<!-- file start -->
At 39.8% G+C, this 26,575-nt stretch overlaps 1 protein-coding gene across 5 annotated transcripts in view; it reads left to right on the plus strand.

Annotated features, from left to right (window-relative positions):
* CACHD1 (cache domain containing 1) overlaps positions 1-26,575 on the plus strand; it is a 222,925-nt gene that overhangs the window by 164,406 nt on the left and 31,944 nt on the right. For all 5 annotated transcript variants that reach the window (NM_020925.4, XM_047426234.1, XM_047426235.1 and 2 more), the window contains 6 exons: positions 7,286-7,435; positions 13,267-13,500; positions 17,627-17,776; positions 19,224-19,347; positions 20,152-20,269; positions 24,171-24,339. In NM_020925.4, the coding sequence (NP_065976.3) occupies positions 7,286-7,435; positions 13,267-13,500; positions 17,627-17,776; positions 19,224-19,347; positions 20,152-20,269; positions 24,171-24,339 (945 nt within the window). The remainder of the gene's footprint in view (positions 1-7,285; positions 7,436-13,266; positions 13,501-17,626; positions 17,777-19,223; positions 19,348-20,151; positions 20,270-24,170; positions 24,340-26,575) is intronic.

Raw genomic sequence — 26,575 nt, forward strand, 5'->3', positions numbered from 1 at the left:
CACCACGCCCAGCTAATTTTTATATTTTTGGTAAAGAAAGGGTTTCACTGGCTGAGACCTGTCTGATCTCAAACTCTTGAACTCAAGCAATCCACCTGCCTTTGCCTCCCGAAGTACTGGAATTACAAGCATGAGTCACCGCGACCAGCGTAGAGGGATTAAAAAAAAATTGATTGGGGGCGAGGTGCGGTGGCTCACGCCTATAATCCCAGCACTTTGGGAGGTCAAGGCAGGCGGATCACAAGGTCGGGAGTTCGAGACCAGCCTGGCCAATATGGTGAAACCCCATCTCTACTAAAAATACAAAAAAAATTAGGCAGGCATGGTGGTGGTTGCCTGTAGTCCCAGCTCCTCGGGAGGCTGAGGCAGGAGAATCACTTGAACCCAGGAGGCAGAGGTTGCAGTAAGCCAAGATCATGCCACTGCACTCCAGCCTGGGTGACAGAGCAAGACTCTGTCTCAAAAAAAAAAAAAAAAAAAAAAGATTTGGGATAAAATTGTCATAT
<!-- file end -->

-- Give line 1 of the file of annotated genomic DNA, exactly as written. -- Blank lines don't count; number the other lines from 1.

At 39.8% G+C, this 26,575-nt stretch overlaps 1 protein-coding gene across 5 annotated transcripts in view; it reads left to right on the plus strand.